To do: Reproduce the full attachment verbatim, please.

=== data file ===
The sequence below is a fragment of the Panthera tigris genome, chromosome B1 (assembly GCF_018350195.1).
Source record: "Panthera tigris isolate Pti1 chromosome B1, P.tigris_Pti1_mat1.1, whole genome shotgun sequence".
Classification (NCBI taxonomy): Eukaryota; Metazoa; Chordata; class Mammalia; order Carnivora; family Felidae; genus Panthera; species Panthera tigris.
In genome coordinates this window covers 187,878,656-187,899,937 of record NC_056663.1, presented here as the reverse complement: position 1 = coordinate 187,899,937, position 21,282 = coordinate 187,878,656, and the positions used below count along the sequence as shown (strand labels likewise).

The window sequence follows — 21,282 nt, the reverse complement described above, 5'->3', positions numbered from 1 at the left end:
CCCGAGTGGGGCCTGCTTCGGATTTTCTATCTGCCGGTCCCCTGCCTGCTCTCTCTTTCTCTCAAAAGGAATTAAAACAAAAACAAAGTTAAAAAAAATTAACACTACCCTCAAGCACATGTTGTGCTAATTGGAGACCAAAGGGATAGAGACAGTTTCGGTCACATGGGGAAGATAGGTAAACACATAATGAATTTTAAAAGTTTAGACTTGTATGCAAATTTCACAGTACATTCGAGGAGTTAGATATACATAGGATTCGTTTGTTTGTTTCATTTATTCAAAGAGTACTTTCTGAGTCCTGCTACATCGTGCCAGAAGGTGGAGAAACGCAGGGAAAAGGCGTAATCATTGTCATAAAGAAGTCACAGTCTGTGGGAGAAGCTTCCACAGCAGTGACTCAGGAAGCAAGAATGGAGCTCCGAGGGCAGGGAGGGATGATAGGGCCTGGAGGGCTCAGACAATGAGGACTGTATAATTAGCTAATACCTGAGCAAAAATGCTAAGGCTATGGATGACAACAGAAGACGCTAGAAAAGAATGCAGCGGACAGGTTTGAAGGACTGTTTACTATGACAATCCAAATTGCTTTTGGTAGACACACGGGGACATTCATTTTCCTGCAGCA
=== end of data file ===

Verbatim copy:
The sequence below is a fragment of the Panthera tigris genome, chromosome B1 (assembly GCF_018350195.1).
Source record: "Panthera tigris isolate Pti1 chromosome B1, P.tigris_Pti1_mat1.1, whole genome shotgun sequence".
Classification (NCBI taxonomy): Eukaryota; Metazoa; Chordata; class Mammalia; order Carnivora; family Felidae; genus Panthera; species Panthera tigris.
In genome coordinates this window covers 187,878,656-187,899,937 of record NC_056663.1, presented here as the reverse complement: position 1 = coordinate 187,899,937, position 21,282 = coordinate 187,878,656, and the positions used below count along the sequence as shown (strand labels likewise).

The window sequence follows — 21,282 nt, the reverse complement described above, 5'->3', positions numbered from 1 at the left end:
CCCGAGTGGGGCCTGCTTCGGATTTTCTATCTGCCGGTCCCCTGCCTGCTCTCTCTTTCTCTCAAAAGGAATTAAAACAAAAACAAAGTTAAAAAAAATTAACACTACCCTCAAGCACATGTTGTGCTAATTGGAGACCAAAGGGATAGAGACAGTTTCGGTCACATGGGGAAGATAGGTAAACACATAATGAATTTTAAAAGTTTAGACTTGTATGCAAATTTCACAGTACATTCGAGGAGTTAGATATACATAGGATTCGTTTGTTTGTTTCATTTATTCAAAGAGTACTTTCTGAGTCCTGCTACATCGTGCCAGAAGGTGGAGAAACGCAGGGAAAAGGCGTAATCATTGTCATAAAGAAGTCACAGTCTGTGGGAGAAGCTTCCACAGCAGTGACTCAGGAAGCAAGAATGGAGCTCCGAGGGCAGGGAGGGATGATAGGGCCTGGAGGGCTCAGACAATGAGGACTGTATAATTAGCTAATACCTGAGCAAAAATGCTAAGGCTATGGATGACAACAGAAGACGCTAGAAAAGAATGCAGCGGACAGGTTTGAAGGACTGTTTACTATGACAATCCAAATTGCTTTTGGTAGACACACGGGGACATTCATTTTCCTGCAGCA